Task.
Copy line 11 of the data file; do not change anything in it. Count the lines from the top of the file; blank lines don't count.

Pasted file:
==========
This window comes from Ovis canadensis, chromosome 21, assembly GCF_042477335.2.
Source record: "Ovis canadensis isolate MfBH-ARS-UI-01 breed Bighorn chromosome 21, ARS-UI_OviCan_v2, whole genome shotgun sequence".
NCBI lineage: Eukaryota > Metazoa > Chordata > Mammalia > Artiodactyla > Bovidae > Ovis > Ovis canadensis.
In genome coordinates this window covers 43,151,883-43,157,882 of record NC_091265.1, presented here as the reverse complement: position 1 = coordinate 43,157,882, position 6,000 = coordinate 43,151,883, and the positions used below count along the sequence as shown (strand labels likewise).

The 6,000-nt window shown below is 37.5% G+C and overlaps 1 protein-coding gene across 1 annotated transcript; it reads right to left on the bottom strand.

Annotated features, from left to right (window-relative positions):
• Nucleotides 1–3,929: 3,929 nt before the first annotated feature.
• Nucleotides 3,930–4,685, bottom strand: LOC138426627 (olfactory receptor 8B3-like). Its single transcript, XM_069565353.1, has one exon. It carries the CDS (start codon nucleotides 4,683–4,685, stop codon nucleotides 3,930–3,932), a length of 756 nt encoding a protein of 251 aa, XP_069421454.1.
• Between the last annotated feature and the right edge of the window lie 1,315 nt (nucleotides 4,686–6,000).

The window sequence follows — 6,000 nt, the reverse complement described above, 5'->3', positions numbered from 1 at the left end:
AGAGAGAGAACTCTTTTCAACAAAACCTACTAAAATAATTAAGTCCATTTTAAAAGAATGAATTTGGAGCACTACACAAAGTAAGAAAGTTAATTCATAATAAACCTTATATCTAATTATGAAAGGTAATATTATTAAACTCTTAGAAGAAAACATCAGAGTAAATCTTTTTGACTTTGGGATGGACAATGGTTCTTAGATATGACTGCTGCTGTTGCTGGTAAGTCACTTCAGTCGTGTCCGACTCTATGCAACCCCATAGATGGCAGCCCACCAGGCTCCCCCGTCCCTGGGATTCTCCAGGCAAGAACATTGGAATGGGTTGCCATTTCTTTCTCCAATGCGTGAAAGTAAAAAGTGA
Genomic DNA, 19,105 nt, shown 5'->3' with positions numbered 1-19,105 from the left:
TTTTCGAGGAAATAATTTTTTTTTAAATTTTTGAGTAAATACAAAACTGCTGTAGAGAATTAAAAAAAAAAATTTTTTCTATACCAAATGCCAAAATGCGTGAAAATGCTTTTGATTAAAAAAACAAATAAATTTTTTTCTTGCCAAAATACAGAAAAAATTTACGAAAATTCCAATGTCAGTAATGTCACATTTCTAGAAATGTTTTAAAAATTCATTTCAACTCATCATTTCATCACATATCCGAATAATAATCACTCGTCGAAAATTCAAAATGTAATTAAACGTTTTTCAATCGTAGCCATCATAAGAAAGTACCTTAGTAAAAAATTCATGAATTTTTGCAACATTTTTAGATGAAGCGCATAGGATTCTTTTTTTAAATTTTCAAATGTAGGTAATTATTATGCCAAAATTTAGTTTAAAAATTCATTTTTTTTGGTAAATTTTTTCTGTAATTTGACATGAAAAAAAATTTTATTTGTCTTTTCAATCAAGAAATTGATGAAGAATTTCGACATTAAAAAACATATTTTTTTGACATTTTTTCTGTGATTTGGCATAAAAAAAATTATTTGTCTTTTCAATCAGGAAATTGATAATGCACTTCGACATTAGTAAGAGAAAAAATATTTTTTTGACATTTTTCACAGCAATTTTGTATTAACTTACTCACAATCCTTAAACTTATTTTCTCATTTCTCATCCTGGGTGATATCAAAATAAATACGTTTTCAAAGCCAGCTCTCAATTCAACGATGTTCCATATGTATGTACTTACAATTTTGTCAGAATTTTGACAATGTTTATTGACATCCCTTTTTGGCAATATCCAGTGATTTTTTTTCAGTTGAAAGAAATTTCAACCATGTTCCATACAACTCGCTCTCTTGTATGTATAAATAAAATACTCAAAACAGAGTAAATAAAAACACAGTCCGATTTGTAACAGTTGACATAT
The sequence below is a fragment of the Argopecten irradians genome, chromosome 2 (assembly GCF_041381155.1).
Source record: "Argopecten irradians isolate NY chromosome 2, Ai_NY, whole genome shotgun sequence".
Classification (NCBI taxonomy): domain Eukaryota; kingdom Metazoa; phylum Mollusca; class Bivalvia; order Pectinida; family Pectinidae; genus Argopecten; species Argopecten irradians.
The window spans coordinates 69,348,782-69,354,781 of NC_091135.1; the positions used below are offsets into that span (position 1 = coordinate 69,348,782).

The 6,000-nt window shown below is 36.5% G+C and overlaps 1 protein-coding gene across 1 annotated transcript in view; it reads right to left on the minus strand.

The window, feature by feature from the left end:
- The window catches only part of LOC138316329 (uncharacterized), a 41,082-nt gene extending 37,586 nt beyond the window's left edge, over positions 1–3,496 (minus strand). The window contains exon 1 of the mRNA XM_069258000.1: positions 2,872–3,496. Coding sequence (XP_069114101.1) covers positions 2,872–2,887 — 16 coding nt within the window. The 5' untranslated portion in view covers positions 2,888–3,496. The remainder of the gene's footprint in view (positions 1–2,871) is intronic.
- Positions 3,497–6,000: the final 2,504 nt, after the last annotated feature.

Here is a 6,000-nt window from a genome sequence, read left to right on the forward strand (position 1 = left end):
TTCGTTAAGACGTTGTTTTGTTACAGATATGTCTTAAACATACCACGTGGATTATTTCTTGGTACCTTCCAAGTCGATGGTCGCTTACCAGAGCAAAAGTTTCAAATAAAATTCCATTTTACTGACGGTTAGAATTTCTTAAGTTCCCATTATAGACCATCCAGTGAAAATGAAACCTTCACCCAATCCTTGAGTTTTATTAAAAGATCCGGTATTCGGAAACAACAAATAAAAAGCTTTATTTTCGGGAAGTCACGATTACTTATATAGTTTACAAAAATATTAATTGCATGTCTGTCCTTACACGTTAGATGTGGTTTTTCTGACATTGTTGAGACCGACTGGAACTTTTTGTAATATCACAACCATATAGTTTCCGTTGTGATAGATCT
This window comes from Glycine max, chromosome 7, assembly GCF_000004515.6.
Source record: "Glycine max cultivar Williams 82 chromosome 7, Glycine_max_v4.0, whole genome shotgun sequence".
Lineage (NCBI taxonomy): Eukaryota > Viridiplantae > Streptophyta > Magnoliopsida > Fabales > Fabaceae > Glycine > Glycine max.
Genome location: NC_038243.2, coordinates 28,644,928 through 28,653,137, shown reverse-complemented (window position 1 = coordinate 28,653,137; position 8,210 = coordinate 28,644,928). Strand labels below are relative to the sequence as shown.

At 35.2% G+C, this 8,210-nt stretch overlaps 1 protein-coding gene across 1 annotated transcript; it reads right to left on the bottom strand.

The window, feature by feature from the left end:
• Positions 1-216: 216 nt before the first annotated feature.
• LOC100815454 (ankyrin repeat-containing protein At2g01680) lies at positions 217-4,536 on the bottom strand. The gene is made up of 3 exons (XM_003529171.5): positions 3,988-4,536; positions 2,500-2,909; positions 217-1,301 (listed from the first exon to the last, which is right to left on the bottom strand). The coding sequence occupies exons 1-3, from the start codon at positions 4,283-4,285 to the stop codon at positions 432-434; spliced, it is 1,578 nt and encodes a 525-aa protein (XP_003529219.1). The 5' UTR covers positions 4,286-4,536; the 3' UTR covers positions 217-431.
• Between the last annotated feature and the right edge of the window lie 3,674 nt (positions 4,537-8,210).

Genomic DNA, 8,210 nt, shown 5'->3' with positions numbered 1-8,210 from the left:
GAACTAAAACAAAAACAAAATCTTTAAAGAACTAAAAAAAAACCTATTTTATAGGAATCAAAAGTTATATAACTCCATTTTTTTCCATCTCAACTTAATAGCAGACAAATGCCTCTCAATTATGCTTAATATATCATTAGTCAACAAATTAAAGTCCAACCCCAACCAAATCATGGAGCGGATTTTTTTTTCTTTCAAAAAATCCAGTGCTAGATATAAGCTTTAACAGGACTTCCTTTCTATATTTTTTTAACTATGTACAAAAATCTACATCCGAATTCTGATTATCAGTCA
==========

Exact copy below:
AGAGAGAGAACTCTTTTCAACAAAACCTACTAAAATAATTAAGTCCATTTTAAAAGAATGAATTTGGAGCACTACACAAAGTAAGAAAGTTAATTCATAATAAACCTTATATCTAATTATGAAAGGTAATATTATTAAACTCTTAGAAGAAAACATCAGAGTAAATCTTTTTGACTTTGGGATGGACAATGGTTCTTAGATATGACTGCTGCTGTTGCTGGTAAGTCACTTCAGTCGTGTCCGACTCTATGCAACCCCATAGATGGCAGCCCACCAGGCTCCCCCGTCCCTGGGATTCTCCAGGCAAGAACATTGGAATGGGTTGCCATTTCTTTCTCCAATGCGTGAAAGTAAAAAGTGA